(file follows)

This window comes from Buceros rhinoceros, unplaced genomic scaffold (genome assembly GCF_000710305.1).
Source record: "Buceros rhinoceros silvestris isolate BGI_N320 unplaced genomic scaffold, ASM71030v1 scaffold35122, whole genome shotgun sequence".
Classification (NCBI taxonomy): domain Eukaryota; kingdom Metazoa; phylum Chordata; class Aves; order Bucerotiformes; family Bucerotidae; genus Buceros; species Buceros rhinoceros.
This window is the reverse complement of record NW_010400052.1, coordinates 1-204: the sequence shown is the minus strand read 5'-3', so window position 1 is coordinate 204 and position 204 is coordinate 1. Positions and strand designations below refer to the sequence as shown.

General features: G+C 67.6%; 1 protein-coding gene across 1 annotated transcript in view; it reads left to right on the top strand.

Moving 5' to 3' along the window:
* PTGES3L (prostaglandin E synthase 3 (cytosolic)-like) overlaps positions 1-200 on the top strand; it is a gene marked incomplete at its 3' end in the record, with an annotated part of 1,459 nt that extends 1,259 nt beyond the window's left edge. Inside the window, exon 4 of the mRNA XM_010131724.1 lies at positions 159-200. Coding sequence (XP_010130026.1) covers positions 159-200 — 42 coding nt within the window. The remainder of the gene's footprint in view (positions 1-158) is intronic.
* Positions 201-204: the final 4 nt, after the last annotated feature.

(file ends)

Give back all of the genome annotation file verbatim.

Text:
This window comes from Buceros rhinoceros, unplaced genomic scaffold (genome assembly GCF_000710305.1).
Source record: "Buceros rhinoceros silvestris isolate BGI_N320 unplaced genomic scaffold, ASM71030v1 scaffold35122, whole genome shotgun sequence".
Classification (NCBI taxonomy): domain Eukaryota; kingdom Metazoa; phylum Chordata; class Aves; order Bucerotiformes; family Bucerotidae; genus Buceros; species Buceros rhinoceros.
This window is the reverse complement of record NW_010400052.1, coordinates 1-204: the sequence shown is the minus strand read 5'-3', so window position 1 is coordinate 204 and position 204 is coordinate 1. Positions and strand designations below refer to the sequence as shown.

General features: G+C 67.6%; 1 protein-coding gene across 1 annotated transcript in view; it reads left to right on the top strand.

Moving 5' to 3' along the window:
* PTGES3L (prostaglandin E synthase 3 (cytosolic)-like) overlaps positions 1-200 on the top strand; it is a gene marked incomplete at its 3' end in the record, with an annotated part of 1,459 nt that extends 1,259 nt beyond the window's left edge. Inside the window, exon 4 of the mRNA XM_010131724.1 lies at positions 159-200. Coding sequence (XP_010130026.1) covers positions 159-200 — 42 coding nt within the window. The remainder of the gene's footprint in view (positions 1-158) is intronic.
* Positions 201-204: the final 4 nt, after the last annotated feature.